Gracious God, mercifully grant that your Holy Spirit may in all things direct and rule our hearts, Amen
It probably should come as no surprise, especially after hearing again the first reading that God doesn’t always choose the obvious people to carry out the tasks God has in mind. The prophet Samuel (who’d be a prophet?) had anointed Saul as leader but Saul had lapsed in his favour with God and God wanted someone else in the frame. Samuel is told to go see Jesse, as one of his sons is God’s choice for the top spot. Unfortunately for Samuel, God didn’t inform him which son was to be king. In a society where the pecking order was important, Jesse brings forward his eldest son. But no he was not God’s favoured one. A procession of sons, strictly in order of age, are brought before Jesse, but no dice. By now Samuel is probably getting concerned and Jesse is probably getting fed up. So Samuel asks: do you have any other sons? We of course know there is another and he is called David. As the youngest son, he was out in the fields doing the lowly shepherding job; but he is the one, destined to be the most celebrated king of Israel. It amused me to note that when we studied all this at Bible Study on Wednesday afternoon that although God told Samuel not to look at appearance, stature or outward appearance for determining who should be chosen, when the son to be anointed one, appears on the scene he is described as ruddy, with beautiful eyes and was handsome.
It also may be no surprise that the references to the Kingdom of God are a constant feature in the early chapters of Marks’ gospel; there are 17 in all. The kingdom is the reality of God’s presence and power within creation and the lives of the people of God. In Jesus and his ministry, God’s presence and rule have taken on new meaning
In today’s gospel passage Jesus tells two seed parables. In the first Jesus makes clear that the kingdom will grow relentlessly unseen by us and independent of what we do; and also at the end of the era, when Christ comes again, the kingdom will be fully grown.
The first parable is one unique to Mark’s gospel account. According to one commentator (Schweizer), the narrative is interesting because it refers to a very familiar practice of growing a crop, but makes no mention of the human activity usually involved, that is: plowing, harrowing and cultivating. It may be that Mark is wanting his hearers to be able to live without anxiety; that they understand that through faith the future is in God’s hands. Jesus is commissioned to sow, the rest is up to God. Our call then, in terms of this parable is asking us to be willing, for the sake of Jesus, to wait with him for God to provide the harvest. This we must do with a carefree attitude.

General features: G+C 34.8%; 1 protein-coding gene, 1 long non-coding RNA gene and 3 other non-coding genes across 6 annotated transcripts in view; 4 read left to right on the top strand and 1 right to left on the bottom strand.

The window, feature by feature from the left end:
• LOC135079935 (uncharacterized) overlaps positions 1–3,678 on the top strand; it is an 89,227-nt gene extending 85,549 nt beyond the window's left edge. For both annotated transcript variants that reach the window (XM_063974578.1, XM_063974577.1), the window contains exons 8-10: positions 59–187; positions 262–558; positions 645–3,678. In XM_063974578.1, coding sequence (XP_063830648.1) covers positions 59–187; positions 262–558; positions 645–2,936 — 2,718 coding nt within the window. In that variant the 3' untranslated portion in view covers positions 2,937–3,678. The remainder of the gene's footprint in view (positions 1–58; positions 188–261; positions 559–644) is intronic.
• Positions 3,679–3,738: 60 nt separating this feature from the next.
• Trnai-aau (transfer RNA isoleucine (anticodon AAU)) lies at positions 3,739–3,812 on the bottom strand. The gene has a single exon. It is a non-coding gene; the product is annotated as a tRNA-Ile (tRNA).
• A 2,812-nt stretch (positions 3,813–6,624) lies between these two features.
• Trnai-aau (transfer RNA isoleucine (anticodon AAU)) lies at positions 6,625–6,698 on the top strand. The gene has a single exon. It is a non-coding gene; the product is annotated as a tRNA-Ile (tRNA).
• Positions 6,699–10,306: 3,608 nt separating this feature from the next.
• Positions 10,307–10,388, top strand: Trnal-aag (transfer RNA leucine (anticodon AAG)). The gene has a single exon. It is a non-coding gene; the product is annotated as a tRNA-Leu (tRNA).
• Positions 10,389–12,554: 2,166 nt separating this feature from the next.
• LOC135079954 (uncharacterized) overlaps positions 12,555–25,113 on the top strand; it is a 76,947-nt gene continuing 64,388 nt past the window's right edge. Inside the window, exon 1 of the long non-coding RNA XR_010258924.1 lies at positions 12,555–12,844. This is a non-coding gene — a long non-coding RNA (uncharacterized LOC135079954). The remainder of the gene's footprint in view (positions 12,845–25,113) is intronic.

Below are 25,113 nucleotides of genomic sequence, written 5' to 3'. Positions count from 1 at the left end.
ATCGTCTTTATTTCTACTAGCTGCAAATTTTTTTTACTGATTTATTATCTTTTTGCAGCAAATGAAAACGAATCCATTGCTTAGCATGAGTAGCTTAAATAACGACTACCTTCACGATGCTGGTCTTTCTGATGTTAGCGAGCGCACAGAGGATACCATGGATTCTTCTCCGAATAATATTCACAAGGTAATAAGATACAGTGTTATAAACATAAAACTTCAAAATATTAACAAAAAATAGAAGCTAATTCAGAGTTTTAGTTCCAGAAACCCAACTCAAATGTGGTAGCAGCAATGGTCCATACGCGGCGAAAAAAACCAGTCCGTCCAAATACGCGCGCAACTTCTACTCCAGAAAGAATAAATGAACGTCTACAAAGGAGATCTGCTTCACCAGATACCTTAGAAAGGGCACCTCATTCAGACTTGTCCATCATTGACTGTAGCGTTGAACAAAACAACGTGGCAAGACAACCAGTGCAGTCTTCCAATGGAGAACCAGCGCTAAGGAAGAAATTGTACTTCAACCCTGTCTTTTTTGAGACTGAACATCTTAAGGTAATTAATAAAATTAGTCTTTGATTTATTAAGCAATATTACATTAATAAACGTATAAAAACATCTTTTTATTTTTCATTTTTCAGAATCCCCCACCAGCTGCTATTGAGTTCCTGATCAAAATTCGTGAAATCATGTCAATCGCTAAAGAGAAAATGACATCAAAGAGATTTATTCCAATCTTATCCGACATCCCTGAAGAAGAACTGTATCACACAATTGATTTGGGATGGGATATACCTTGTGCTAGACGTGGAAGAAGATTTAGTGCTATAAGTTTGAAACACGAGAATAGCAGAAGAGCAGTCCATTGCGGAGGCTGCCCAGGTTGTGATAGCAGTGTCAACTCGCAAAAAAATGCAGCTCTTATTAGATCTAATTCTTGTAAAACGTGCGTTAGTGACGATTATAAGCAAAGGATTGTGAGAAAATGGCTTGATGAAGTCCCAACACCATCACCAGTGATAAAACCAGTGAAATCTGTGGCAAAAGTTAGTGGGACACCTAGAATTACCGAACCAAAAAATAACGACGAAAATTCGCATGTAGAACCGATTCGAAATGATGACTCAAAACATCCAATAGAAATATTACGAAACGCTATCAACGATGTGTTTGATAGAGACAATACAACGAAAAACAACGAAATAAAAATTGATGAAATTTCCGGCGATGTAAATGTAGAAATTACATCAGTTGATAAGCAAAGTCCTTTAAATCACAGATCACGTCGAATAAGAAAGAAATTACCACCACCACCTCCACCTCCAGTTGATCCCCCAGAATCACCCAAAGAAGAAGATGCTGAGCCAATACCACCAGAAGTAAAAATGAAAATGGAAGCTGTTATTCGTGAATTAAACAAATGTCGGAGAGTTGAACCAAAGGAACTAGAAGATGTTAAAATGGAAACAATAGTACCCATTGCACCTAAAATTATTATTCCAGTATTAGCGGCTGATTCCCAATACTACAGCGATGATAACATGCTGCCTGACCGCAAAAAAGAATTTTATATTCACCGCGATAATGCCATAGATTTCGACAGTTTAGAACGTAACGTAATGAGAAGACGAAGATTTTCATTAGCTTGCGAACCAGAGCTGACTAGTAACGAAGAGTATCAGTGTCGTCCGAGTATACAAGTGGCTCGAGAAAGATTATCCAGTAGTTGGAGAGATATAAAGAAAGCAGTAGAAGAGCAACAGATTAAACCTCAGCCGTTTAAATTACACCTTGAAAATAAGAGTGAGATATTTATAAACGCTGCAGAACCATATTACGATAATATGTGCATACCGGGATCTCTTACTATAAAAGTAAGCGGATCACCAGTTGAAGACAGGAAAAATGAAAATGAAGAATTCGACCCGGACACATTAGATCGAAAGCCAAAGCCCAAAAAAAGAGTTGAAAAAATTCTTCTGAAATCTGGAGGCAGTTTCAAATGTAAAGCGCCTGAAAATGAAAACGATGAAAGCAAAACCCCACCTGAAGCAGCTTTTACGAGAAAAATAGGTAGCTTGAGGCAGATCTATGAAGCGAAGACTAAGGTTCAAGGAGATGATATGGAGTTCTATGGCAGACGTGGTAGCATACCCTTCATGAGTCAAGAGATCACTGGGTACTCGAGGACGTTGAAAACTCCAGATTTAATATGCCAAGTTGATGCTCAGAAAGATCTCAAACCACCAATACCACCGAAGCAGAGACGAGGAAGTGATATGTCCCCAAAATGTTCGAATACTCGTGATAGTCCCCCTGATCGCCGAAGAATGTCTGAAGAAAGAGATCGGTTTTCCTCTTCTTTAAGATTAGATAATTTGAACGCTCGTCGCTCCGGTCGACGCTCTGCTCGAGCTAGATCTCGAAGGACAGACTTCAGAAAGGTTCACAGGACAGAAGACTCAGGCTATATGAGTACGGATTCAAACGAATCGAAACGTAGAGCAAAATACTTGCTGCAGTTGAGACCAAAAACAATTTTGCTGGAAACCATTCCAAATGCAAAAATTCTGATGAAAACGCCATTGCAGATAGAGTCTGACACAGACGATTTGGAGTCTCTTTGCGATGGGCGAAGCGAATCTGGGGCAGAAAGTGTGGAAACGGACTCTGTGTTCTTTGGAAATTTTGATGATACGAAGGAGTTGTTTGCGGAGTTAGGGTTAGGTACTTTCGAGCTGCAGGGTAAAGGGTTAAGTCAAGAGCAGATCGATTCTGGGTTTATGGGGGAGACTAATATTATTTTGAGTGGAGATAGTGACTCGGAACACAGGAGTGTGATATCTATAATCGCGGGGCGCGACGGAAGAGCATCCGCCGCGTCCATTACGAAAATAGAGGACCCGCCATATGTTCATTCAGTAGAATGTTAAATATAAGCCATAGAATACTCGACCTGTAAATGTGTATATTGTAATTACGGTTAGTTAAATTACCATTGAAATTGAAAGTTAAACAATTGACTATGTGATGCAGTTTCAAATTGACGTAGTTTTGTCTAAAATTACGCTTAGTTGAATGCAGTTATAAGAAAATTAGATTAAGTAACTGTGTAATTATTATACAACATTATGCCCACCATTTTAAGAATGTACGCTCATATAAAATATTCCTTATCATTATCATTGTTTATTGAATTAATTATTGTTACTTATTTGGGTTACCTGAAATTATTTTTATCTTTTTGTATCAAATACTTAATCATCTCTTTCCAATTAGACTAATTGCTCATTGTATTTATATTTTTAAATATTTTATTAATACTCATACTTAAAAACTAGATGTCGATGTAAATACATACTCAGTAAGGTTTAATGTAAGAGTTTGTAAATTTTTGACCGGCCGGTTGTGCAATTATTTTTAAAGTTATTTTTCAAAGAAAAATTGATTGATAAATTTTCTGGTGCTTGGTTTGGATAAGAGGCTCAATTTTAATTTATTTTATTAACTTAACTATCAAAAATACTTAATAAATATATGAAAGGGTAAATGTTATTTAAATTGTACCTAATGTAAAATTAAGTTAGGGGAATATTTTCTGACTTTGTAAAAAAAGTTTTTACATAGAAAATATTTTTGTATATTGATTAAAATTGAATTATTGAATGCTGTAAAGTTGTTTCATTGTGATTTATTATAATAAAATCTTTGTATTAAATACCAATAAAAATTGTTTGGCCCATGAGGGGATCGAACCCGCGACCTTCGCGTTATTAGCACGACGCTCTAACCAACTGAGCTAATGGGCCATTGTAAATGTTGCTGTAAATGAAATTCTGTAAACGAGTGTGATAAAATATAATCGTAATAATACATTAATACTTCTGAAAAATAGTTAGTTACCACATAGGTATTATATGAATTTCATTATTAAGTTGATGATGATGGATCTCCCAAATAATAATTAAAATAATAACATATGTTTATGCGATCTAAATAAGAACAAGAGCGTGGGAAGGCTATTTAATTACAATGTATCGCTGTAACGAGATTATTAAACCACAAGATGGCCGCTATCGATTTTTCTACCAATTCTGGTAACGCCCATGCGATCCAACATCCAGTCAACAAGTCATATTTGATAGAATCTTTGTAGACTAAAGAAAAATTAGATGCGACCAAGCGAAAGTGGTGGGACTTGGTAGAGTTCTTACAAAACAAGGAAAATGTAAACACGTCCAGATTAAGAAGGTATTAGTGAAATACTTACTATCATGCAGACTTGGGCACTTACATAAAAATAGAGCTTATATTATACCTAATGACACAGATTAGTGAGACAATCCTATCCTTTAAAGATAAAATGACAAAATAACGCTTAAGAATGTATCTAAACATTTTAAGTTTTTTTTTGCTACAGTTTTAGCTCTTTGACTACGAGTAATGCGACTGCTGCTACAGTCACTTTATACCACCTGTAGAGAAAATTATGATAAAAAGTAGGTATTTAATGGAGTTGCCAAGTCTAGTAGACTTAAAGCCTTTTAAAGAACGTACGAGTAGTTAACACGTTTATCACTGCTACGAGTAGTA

In the second parable Jesus exaggerates to make his point: the mustard seed is small, but not the smallest plant in Palestine; mustard matures to a large shrub but not a tree with ‘large branches’. Jesus intends parables to be easy to remember: the image of birds nesting in a mustard shrub would remain with his hearers for a long time. The kingdom of God would grow tremendously: from Jesus and a few followers, some of them outcasts from society, to something larger than anyone could imagine.
The main idea in this parable is the contrast between the small beginning and the wonder that God provides. The time between sowing and harvest represents the time of the coming of the Kingdom of God.
Again we can conclude that the kingdom of God grows, in spite of us, through God’s will. This is the first occasion when Mark uses a parable to explain the kingdom of God.
One commentator puts it like this:
The passage as a whole emphasizes the hiddenness and smallness of the quiet beginnings of the kingdom and also underscores the sense in which the sower does not make the kingdom happen by force of will; indeed the sower of the parable doesn't even water or weed! The sower just sows and then sleeps and rises night and day, and the earth produces of itself, and the mustard plant puts forth its large branches. The kingdom grows organically. And inevitably, as day follows night, God's hidden, mysterious work in the world and in us will be fruitful.
When Samuel went to see Jesse he probably expected that the eldest son would be the one chosen by God. That was not the case. In many ways Samuel needed to lighten up, stop relying on his own ideas, and put everything in the hands of God. We do well to do the same, but as with other things in life, it is far easier to say, not so easy to do.
In fact most of us probably worry more than we should, and we also too often try to rely on ourselves when we are meant to put our trust in God.
The truth is we rarely are able to leave things to God, somehow we often assume our help will get things over the finish line. We just can’t trust enough to leave things to God.
This coming week we have to walk out in faith as we plan to return to Church for in-person services. As happened in the fall, some of us will be able to come, others will not. Whatever we decide we should trust in God. We will have to adjust, and be willing to adapt as our services change. So we must place ourselves entirely in God’s hands, setting aside out our ability, or inability, waiting with Jesus for the harvest. And whether we are in Church or at home, in Surrey or elsewhere we can continue to be together to worship, to pray, as a community joined as one body in person and online.